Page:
PhotoYou walk into your favorite coffee shop and notice the barista has bloodshot eyes and a runny nose – not to mention an occasional sneeze.

Uh-oh. Could that person preparing food and beverages behind the counter be sick?

Afraid so, and it's more common than you might think. A new survey by the Center for Research and Public Policy (CRPP) found that more than half of workers in the food industry go to work when they're sick.

They don't call in sick because they can't afford to. Food service workers are usually paid hourly and don't get sick days. They also don't want to leave their co-workers short-handed.

But their valor isn't doing anyone any favors. A food service worker with a cold or the flu can spread germs to both co-workers and customers.

CRPP polled more than 1,200 food workers at all stages of the food supply chain across the U.S. and Canada. It found 51% of employees reported they always or frequently go to work when sick.

Clueless bosses

The supervisors, meanwhile, have no clue. When the survey asked managers if employees ever came to work when they were sick, only 18% said yes.

To get an idea of how many germs are being spread, more than 20 million U.S. and Canadian frontline food workers grow, process, distribute, cook, and serve the food that is eaten by over 355 million consumers every day. When half come to work sick, that's a lot of germs.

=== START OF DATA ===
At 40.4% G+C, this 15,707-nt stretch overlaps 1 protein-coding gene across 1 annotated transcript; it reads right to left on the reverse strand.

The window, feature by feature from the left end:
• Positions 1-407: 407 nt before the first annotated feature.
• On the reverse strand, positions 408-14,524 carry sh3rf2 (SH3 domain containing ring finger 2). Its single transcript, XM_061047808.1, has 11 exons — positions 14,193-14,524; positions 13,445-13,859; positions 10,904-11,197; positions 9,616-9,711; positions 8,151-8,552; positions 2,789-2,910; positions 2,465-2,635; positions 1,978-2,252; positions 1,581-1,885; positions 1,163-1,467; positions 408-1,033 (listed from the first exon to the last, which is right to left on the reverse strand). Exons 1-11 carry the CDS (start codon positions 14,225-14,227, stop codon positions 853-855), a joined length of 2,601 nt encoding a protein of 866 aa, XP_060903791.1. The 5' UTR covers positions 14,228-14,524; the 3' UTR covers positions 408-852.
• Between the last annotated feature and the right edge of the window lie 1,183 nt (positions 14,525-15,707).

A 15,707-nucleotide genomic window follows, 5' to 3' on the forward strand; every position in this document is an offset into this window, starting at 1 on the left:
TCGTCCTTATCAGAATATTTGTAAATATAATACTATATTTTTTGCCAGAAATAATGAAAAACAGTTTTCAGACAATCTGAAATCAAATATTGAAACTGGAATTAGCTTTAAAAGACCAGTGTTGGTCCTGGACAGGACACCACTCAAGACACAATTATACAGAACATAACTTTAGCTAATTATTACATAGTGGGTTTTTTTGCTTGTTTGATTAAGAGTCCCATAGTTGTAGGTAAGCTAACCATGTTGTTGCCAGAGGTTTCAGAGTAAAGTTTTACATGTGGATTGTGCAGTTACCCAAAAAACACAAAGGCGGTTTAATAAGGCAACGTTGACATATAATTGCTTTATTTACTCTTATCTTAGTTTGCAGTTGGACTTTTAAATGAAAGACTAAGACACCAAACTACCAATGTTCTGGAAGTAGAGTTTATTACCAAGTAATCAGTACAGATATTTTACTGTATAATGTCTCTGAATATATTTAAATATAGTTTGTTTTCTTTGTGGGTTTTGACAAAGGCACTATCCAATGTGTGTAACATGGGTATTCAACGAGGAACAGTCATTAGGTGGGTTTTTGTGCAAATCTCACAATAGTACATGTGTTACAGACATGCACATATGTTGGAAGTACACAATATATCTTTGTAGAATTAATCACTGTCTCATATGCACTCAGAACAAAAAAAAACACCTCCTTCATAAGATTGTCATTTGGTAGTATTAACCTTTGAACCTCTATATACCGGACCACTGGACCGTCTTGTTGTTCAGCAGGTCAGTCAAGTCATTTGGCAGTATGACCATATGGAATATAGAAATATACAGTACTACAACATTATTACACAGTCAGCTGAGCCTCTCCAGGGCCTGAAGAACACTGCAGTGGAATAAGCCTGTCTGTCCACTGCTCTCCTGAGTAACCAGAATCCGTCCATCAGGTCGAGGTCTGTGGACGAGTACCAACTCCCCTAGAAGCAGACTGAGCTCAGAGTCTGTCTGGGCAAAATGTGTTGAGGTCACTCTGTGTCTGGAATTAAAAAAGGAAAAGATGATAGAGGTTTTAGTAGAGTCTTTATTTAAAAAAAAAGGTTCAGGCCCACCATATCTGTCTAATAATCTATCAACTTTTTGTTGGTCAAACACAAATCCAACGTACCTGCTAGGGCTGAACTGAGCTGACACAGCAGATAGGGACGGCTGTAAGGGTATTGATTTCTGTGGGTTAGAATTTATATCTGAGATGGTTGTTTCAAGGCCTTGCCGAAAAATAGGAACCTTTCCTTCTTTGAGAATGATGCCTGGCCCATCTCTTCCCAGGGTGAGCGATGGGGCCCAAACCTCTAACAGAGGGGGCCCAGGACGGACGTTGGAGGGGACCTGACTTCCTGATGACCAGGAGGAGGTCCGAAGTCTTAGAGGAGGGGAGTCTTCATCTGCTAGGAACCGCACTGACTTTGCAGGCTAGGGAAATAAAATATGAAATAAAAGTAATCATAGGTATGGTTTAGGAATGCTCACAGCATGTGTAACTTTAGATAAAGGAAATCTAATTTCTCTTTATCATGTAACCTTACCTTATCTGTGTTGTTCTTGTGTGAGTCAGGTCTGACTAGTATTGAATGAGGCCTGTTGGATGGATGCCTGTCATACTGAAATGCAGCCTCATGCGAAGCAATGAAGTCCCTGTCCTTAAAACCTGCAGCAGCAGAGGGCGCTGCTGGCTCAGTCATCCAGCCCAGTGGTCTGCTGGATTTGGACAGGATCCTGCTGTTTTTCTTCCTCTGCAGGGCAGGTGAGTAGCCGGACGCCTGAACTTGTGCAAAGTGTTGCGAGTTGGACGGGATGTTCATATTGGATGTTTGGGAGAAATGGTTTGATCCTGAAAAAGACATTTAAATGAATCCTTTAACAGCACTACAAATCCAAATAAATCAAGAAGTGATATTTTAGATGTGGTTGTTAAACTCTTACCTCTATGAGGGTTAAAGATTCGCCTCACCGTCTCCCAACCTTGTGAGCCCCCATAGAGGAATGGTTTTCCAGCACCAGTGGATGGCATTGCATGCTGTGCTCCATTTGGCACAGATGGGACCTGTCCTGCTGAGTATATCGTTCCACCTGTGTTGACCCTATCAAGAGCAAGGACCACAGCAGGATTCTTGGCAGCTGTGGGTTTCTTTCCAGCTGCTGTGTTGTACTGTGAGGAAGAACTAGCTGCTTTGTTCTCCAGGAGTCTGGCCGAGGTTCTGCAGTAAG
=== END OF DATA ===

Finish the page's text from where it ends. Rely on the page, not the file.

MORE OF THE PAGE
“The vast majority of frontline food workers and their employers are committed to providing safe foods for their customers,” said Jeff Eastman, CEO of Alchemy. “The survey shows that over 90% of food workers feel responsible for the safety and well-being of their customers. So managers and supervisors need to better communicate why it’s okay to stay home when sick.”

The survey was conducted to delve into the attitudes and behaviors of the people who produce, prepare, and serve the food we eat.

Room for improvement

“While these findings are positive overall, there is always room for improvement,” Eastman said. “For example, while 93% of workers feel confident to stop work when they see a safety problem, it still leaves 7% of 20 million workers who do not. When it comes to safety, that number needs to be 100%.”

This is an issue of concern to the Centers for Disease Control and Prevention (CDC). The CDC says its research shows that food service employees have reported to work, even when they were vomiting or had diarrhea.

The CDC study found food service workers were most likely to call in sick if the restaurant where they worked wasn't busy, had plenty of fill-in help, and had a policy of employees informing managers when they were ill.

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